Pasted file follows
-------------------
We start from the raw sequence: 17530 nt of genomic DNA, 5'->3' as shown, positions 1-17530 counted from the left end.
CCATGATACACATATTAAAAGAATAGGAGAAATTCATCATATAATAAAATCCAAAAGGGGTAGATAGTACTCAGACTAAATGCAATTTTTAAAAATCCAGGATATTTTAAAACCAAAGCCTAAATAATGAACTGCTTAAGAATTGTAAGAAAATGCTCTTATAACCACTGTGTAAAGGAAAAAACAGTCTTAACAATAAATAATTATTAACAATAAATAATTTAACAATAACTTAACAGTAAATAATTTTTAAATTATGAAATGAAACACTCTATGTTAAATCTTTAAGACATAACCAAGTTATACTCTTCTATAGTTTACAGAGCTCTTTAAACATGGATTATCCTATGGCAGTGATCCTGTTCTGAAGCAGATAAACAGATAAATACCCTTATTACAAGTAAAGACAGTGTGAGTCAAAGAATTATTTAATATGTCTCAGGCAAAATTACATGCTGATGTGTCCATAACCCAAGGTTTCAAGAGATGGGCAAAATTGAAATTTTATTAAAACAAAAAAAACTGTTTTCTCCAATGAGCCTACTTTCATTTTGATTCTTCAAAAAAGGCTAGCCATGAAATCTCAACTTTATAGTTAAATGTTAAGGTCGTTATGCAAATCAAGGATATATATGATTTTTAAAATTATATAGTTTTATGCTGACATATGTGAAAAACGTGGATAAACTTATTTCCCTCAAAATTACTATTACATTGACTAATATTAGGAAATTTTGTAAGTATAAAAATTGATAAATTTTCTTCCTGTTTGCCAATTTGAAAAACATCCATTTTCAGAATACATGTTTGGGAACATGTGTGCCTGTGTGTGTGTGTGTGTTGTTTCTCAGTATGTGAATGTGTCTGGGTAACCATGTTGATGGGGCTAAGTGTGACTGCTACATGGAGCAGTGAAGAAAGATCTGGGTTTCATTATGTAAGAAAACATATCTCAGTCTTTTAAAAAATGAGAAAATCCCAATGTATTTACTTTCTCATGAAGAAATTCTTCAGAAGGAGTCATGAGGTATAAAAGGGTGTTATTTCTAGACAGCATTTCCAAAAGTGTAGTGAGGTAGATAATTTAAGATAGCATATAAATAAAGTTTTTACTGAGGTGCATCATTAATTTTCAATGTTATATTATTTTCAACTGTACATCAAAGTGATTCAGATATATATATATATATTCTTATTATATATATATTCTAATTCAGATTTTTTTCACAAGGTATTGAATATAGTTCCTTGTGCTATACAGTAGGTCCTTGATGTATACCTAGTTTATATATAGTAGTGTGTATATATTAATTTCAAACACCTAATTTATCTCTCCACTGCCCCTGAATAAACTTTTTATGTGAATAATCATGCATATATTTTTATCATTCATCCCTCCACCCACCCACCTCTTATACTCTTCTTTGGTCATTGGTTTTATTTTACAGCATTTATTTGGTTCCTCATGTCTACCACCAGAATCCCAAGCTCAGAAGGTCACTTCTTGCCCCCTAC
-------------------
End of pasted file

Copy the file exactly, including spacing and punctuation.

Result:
We start from the raw sequence: 17530 nt of genomic DNA, 5'->3' as shown, positions 1-17530 counted from the left end.
CCATGATACACATATTAAAAGAATAGGAGAAATTCATCATATAATAAAATCCAAAAGGGGTAGATAGTACTCAGACTAAATGCAATTTTTAAAAATCCAGGATATTTTAAAACCAAAGCCTAAATAATGAACTGCTTAAGAATTGTAAGAAAATGCTCTTATAACCACTGTGTAAAGGAAAAAACAGTCTTAACAATAAATAATTATTAACAATAAATAATTTAACAATAACTTAACAGTAAATAATTTTTAAATTATGAAATGAAACACTCTATGTTAAATCTTTAAGACATAACCAAGTTATACTCTTCTATAGTTTACAGAGCTCTTTAAACATGGATTATCCTATGGCAGTGATCCTGTTCTGAAGCAGATAAACAGATAAATACCCTTATTACAAGTAAAGACAGTGTGAGTCAAAGAATTATTTAATATGTCTCAGGCAAAATTACATGCTGATGTGTCCATAACCCAAGGTTTCAAGAGATGGGCAAAATTGAAATTTTATTAAAACAAAAAAAACTGTTTTCTCCAATGAGCCTACTTTCATTTTGATTCTTCAAAAAAGGCTAGCCATGAAATCTCAACTTTATAGTTAAATGTTAAGGTCGTTATGCAAATCAAGGATATATATGATTTTTAAAATTATATAGTTTTATGCTGACATATGTGAAAAACGTGGATAAACTTATTTCCCTCAAAATTACTATTACATTGACTAATATTAGGAAATTTTGTAAGTATAAAAATTGATAAATTTTCTTCCTGTTTGCCAATTTGAAAAACATCCATTTTCAGAATACATGTTTGGGAACATGTGTGCCTGTGTGTGTGTGTGTGTTGTTTCTCAGTATGTGAATGTGTCTGGGTAACCATGTTGATGGGGCTAAGTGTGACTGCTACATGGAGCAGTGAAGAAAGATCTGGGTTTCATTATGTAAGAAAACATATCTCAGTCTTTTAAAAAATGAGAAAATCCCAATGTATTTACTTTCTCATGAAGAAATTCTTCAGAAGGAGTCATGAGGTATAAAAGGGTGTTATTTCTAGACAGCATTTCCAAAAGTGTAGTGAGGTAGATAATTTAAGATAGCATATAAATAAAGTTTTTACTGAGGTGCATCATTAATTTTCAATGTTATATTATTTTCAACTGTACATCAAAGTGATTCAGATATATATATATATATTCTTATTATATATATATTCTAATTCAGATTTTTTTCACAAGGTATTGAATATAGTTCCTTGTGCTATACAGTAGGTCCTTGATGTATACCTAGTTTATATATAGTAGTGTGTATATATTAATTTCAAACACCTAATTTATCTCTCCACTGCCCCTGAATAAACTTTTTATGTGAATAATCATGCATATATTTTTATCATTCATCCCTCCACCCACCCACCTCTTATACTCTTCTTTGGTCATTGGTTTTATTTTACAGCATTTATTTGGTTCCTCATGTCTACCACCAGAATCCCAAGCTCAGAAGGTCACTTCTTGCCCCCTAC